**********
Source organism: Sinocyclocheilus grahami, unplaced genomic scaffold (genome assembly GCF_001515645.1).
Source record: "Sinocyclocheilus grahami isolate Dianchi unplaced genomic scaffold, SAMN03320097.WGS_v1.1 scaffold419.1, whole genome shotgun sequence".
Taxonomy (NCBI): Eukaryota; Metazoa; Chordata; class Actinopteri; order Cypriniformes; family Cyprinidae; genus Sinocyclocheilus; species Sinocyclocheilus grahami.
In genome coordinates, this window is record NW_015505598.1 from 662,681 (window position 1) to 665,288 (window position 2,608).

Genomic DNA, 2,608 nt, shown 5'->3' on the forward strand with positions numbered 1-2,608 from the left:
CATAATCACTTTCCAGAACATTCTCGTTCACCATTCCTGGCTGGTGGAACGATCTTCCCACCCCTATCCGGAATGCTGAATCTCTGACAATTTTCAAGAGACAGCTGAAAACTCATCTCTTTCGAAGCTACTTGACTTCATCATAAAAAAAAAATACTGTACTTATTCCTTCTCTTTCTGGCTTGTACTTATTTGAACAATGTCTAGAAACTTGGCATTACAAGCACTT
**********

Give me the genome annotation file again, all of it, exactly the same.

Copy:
Source organism: Sinocyclocheilus grahami, unplaced genomic scaffold (genome assembly GCF_001515645.1).
Source record: "Sinocyclocheilus grahami isolate Dianchi unplaced genomic scaffold, SAMN03320097.WGS_v1.1 scaffold419.1, whole genome shotgun sequence".
Taxonomy (NCBI): Eukaryota; Metazoa; Chordata; class Actinopteri; order Cypriniformes; family Cyprinidae; genus Sinocyclocheilus; species Sinocyclocheilus grahami.
In genome coordinates, this window is record NW_015505598.1 from 662,681 (window position 1) to 665,288 (window position 2,608).

Genomic DNA, 2,608 nt, shown 5'->3' on the forward strand with positions numbered 1-2,608 from the left:
CATAATCACTTTCCAGAACATTCTCGTTCACCATTCCTGGCTGGTGGAACGATCTTCCCACCCCTATCCGGAATGCTGAATCTCTGACAATTTTCAAGAGACAGCTGAAAACTCATCTCTTTCGAAGCTACTTGACTTCATCATAAAAAAAAAATACTGTACTTATTCCTTCTCTTTCTGGCTTGTACTTATTTGAACAATGTCTAGAAACTTGGCATTACAAGCACTT